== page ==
Spring celebrations have a steep price this year

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  • Food prices have risen in the last three years at highest rate since the Great Inflation of 1979-1983.

Family gatherings this month have consumed a lot of our time, energy, and money. Graduations, end-of-year celebrations, Mother’s Day — these are all blessings for certain, but the grocery bill for all these events makes equally clear that food, for many, has quickly become a luxury item.

On Wednesday, the new Consumer Price Index data shows that for April 2024 the CPI is up 0.3% after rising 0.4% in March. Over the last 12 months, the Labor Department’s Bureau of Labor Statistics says their “all items” index increase 3.4% over the last 12 months. Earlier in the week, the wholesale inflation rate hit its highest point in a year, according to Bureau of Labor Statistics.

Families at the lower end of the economic spectrum spend a higher percentage of their income on food. The reasons for this vary, from where they live to the shopping options available to them. The US Department of Agriculture says that since 2022 Americans are spending roughly 11% of their income on eating, the highest rate in 30 years.

We are all feeling that increase. Each visit to my local supermarket is startling. The prices of milk, meat, and other basics seem to be skyrocketing. It doesn’t take much digging to find out that food prices have risen in the last three years at highest rate since the Great Inflation of 1979-1983.

Source: Trace One

In fact, the Consumer Price Index (CPI) subindex for food rose almost 25% between March 2020 and March 2024. Breaking it out further, the price for eating at home rose 24.7% over the last four years, while eating out of the house rose 25.6%.

After meeting with economists and food producers this week, it is clear that accusations of price gouging are mostly crafted political narratives ahead of November. The costs of producing food from farming, to packaging, to transportation are rising every week. According to industry experts the cost of energy is the problem, plain and simple; not residual COVID supply chain problems.

The graphic below, produced by the Federal Reserve of St. Louis, shows just how steep the price climb has been.

While inflation itself is lower that the eye-popping 9.1% we saw in the 2022 midterm elections, the current 3.4% inflation is well north of the Federal Reserve’s 2% target, and interest rates are bound to go up.

Regardless of talking points coming from the White House and our governor’s mansion about the resiliency of the economy, grocery prices are where North Carolinians truly gauge the health of the economy and the stability of their own households. Food is an essential. During the last few years, many families have trimmed non-essentials, but grocery basics are non-negotiable.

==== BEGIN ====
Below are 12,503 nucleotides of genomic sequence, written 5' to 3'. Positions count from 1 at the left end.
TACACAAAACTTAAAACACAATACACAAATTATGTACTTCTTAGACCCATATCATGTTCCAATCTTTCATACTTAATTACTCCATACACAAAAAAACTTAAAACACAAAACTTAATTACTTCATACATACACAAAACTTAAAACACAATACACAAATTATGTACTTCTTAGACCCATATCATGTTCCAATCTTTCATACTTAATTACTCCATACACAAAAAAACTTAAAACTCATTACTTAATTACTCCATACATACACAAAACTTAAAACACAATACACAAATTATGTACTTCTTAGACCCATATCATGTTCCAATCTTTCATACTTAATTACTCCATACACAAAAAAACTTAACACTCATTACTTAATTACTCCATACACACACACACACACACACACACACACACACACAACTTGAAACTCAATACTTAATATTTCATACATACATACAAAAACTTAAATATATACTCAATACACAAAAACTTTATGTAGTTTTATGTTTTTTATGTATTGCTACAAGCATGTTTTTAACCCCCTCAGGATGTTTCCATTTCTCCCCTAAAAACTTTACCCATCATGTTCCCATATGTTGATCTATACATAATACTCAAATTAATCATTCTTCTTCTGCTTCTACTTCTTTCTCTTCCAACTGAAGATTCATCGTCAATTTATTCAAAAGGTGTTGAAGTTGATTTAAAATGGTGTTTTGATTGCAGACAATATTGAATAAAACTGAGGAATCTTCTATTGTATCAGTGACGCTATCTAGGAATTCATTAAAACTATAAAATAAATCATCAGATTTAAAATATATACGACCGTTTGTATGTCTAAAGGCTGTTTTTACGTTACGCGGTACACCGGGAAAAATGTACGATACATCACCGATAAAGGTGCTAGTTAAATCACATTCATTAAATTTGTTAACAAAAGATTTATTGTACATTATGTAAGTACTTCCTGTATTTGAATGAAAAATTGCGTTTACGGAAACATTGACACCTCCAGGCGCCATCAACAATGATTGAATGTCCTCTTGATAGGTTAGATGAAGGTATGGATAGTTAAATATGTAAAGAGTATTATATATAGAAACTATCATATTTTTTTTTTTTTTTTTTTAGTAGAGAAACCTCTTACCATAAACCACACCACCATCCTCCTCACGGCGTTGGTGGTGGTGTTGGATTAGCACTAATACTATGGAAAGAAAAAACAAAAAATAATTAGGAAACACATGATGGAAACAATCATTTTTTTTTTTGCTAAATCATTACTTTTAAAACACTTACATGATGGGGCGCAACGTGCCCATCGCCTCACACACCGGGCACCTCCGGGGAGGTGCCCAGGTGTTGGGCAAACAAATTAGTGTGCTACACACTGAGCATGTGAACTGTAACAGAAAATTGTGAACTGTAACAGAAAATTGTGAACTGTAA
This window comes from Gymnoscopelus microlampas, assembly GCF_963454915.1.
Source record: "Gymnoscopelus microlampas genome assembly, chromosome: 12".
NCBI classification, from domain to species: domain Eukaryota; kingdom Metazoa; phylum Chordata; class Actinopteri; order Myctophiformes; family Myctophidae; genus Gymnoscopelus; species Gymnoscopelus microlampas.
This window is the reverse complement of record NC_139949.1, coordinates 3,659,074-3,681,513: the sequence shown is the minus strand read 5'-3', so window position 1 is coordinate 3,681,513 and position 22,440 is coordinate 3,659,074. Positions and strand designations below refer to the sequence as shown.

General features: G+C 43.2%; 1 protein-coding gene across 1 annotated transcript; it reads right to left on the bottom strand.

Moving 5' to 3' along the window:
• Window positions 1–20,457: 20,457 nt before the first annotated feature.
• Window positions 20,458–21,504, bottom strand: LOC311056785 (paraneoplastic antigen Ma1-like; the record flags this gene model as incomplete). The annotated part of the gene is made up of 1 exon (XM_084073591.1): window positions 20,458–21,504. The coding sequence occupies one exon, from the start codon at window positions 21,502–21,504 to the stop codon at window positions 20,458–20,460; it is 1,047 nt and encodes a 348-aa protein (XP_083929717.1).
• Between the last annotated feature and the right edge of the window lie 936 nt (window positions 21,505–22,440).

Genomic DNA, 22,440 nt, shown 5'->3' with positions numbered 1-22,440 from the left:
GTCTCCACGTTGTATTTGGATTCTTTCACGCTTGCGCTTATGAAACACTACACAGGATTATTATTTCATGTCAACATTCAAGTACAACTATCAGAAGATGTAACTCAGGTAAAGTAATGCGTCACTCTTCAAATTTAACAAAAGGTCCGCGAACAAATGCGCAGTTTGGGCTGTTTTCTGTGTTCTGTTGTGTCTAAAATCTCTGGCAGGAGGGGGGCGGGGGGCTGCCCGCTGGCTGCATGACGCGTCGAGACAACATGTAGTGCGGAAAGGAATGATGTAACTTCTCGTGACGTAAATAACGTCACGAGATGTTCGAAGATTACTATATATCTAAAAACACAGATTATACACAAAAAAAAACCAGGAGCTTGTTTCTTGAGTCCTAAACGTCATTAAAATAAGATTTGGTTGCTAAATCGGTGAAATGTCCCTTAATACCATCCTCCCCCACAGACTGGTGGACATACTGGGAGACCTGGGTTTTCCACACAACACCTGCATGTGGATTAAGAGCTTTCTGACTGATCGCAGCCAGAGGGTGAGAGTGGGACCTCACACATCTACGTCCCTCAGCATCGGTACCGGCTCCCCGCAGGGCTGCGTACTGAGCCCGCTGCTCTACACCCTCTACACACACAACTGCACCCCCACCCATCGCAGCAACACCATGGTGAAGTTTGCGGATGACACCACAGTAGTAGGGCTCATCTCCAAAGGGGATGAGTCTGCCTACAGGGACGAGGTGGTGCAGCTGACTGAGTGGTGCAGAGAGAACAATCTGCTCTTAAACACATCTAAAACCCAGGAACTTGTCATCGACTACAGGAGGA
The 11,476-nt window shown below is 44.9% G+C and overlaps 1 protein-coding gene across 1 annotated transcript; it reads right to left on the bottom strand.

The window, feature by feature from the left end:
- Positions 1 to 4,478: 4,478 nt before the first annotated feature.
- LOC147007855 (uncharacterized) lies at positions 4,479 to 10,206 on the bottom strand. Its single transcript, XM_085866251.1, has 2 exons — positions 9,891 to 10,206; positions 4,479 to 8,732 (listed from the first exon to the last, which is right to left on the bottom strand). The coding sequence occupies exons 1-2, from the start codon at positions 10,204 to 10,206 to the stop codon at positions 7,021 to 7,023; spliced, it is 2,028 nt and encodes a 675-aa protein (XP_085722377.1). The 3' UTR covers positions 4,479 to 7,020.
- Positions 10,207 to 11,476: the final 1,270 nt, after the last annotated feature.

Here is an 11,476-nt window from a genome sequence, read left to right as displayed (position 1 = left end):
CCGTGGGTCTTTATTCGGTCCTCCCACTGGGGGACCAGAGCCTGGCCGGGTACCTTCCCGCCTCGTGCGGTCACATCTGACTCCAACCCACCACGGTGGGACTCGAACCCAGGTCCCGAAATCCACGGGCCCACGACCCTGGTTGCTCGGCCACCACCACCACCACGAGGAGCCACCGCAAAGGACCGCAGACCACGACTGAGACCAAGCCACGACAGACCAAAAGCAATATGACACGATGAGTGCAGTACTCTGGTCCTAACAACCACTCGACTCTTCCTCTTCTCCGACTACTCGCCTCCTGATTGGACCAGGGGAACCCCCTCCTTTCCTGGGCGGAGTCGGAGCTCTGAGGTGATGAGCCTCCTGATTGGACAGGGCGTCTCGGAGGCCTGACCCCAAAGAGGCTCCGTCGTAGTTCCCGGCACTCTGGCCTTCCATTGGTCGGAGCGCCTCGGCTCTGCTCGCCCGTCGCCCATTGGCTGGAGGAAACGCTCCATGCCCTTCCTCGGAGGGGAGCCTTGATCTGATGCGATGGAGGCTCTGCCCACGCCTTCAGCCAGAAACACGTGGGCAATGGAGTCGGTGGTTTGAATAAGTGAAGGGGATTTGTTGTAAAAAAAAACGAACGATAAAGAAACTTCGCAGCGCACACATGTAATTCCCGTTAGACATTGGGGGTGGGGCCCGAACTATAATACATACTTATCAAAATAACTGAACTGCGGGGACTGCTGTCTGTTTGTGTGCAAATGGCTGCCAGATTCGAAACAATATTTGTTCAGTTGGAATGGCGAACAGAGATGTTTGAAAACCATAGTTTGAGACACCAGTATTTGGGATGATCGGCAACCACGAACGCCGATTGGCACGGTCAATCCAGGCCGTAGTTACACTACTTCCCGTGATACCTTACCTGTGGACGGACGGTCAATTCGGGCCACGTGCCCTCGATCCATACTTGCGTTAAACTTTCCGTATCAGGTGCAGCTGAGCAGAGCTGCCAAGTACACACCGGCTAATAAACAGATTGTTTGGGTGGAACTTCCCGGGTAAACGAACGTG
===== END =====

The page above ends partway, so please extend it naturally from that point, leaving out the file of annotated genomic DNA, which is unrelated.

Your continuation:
Manufacturing researchers recently released data showing that a North Carolina family of four spends an average of $1,236 per month on groceries, and in our state grocery spending is 8.7% of total consumer spending, the 16th highest of all US states.

Why are grocery prices so high?

There are several factors at play in the cost of our carts. Among them, of course, are the government-imposed COVID shutdowns. Workers and factories could not operate at a regular capacity, the government picked “essential” that could stay open and “non-essential” that could not, meddling with the consumer market and the availability of goods. Supply chains were disrupted, and when people finally could shop, they wanted to buy, driving up demand.

Four years later, many people are having trouble continuing to blame the shutdowns; what else is doing this to us? The spike in energy prices is driving up the cost of everything from farming, manufacturing, transporting, and selling food. Underinvestment in our grid, when combined with the policy efforts to move too quickly to a “green economy,” has driven up price of energy, and therefore, prices of food.

It is clear that the White House is trying to rewrite economic history as the November elections approach. President Biden has repeated the claim this week that inflation was 9% when he was inaugurated, which is not even close to true. The year-over-year inflation rate the month he was sworn into office, January 2021, was 1.4%. And gas prices? $2.39 per gallon. It seems like a generation ago, but it’s been just over three years.

In recent Carolina Journal polls, 80% of North Carolinians say they are spending more on groceries than they did a year ago. As families prepare for summertime activities the cost of everything is going to impact how much they spend in restaurants, on vacation, and elsewhere. However, for those who don’t have those luxuries, they will have to cut basic sustenance for the runaway spending of our federal government.

Inflation is not just frustrating or inconvenient, it is a painful tax on the poorest among us.

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